baying encouragement is memorable, but it is rivaled in California, if not
eclipsed, by that of a San Francisco superfan named Les Boatwright, another
restaurateur, who is popularly known as Lovely. He is a familiar figure at 49er
games—such a ferocious rooter that he forms an eddy of discontented spectators
around him. Twelve years ago his voice sagged half an octave during a game and
never recovered. Though it was still awesomely powerful, Boatwright saw fit to
back it up with an air horn. Recently Boatwright has conceded that the air horn
is for rooters without class, and he has lowered his decibel potential to that
which emits from an old Model T horn squeezed when the mood strikes him, which
is often. Visually Boatwright presents as startling a figure as he does
vocally, often wearing oversized overalls and a Harpo Marx wig. He usually
carries a homemade sign or two (JAM THE RAMS would be a typical banner for a
Los Angeles game) that he unfurls at appropriate moments, blocking the view of
the people behind him. San Franciscans who arrive at Kezar Stadium to find
themselves in a seat near Boatwright often pack up and go home.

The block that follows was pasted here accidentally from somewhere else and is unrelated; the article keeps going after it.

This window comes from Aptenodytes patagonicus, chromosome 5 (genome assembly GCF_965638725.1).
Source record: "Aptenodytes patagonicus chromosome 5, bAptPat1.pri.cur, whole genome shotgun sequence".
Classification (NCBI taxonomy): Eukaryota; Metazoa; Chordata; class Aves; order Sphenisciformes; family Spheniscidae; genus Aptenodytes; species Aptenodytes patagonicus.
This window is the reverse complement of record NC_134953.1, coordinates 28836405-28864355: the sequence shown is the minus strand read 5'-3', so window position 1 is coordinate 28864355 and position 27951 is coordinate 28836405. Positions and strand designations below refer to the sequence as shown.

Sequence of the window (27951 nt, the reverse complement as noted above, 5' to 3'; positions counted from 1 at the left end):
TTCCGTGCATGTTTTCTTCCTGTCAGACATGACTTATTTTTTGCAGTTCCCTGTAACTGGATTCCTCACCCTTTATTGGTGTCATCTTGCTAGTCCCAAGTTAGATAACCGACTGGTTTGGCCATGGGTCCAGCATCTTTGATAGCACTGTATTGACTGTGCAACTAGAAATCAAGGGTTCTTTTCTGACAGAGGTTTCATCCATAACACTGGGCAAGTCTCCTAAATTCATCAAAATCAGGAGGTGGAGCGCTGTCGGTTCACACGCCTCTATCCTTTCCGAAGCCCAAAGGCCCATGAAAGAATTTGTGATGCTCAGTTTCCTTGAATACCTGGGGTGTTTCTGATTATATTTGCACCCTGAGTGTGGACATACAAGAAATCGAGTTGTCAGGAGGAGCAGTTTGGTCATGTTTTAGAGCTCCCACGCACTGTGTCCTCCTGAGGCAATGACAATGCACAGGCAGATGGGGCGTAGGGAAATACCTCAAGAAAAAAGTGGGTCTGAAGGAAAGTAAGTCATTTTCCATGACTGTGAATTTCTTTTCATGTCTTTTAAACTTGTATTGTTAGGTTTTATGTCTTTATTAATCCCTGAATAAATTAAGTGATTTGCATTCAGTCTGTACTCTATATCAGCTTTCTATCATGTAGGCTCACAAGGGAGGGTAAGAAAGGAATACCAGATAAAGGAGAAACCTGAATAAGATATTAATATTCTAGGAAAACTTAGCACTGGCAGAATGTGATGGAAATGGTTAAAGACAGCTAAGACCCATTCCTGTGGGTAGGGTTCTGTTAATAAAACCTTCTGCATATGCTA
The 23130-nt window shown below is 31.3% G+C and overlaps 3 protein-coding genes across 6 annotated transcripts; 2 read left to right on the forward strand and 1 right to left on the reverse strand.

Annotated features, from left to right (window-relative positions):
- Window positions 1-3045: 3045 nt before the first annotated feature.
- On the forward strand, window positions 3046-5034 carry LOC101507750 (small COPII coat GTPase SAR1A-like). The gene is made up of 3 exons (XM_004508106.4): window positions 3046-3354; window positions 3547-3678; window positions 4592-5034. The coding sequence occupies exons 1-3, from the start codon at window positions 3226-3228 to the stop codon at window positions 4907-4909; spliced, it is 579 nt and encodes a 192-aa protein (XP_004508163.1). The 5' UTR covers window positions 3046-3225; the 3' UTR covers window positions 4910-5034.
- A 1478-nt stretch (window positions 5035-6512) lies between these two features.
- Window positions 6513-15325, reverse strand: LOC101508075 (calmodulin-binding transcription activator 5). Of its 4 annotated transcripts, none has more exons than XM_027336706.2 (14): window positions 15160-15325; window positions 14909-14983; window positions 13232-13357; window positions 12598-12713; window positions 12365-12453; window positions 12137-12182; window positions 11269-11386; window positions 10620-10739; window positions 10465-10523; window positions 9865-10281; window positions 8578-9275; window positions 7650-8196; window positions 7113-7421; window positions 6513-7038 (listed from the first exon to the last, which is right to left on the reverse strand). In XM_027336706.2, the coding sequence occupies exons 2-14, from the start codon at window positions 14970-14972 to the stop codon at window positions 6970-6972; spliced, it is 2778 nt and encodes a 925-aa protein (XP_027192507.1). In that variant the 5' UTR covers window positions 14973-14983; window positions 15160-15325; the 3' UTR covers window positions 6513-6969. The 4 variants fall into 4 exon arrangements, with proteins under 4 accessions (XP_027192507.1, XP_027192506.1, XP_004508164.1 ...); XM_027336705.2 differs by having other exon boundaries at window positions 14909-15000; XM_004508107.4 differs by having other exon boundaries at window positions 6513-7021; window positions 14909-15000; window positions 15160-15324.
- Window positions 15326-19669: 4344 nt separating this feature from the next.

"How was the
game?" they're asked.
it. Went home just before the kickoff."
sitting next to Lovely Boatwright."
When the 49ers
play away, Boatwright's neighbors have been known to take umbrage, and they
lead Boatwright a lively life. His banners are in shreds by the end of a game,
his Harpo Marx wig is askew and his voice begins to flag as he shouts back
jibes across the wall of debris that has grown up around him. But even in the
enemy camp Boatwright prefers to be up in the stands. Some years ago, in
Detroit, the late Vic Morabito, the 49er owner, ran into Boatwright in the
hotel elevator and invited him to sit in the owner's box.
Mattered, but he said: "Vic, I've come more than 2,000 miles with my air
horn, this big sign and two jugs, and I don't think the owner's box is the
place to put them to use."
In New York a
number of superfans own restaurants—Toots Shor, of course, Joe Allen of
Allen's, Danny Lavezzo of P. J. Clarke's and Mike Manuche, who owns a
restaurant in the West 50s. Manuche's case is interesting. Four years ago he
acquired the status of a talisman. He had turned up at a Giants' practice on
Thursday afternoon, then the following Thursday and the Thursday after, and
someone noted that on each of the following weekends the Giants won their game.
The winning streak was equated with his appearance at practice, and the Giants,
who like so many athletes are a superstitious lot, began to expect Manuche to
turn up on Thursday to help insure victory the Sunday following.
his role rigorously: he was on hand every Thursday, he often went to team
meetings, he traveled with the team, and as time passed and the winning streaks
went on through the championship years he evolved a carefully worked-out system
of custom and procedure that he adhered to in order to keep the winning streaks
alive. He wore certain clothes (on one occasion a battered though lucky pair of
underpants got thrown out by his mother-in-law and was retrieved from a garbage
pail just as a disposal truck was coming up his Scarsdale, N.Y. street) and ate
certain foods during the week.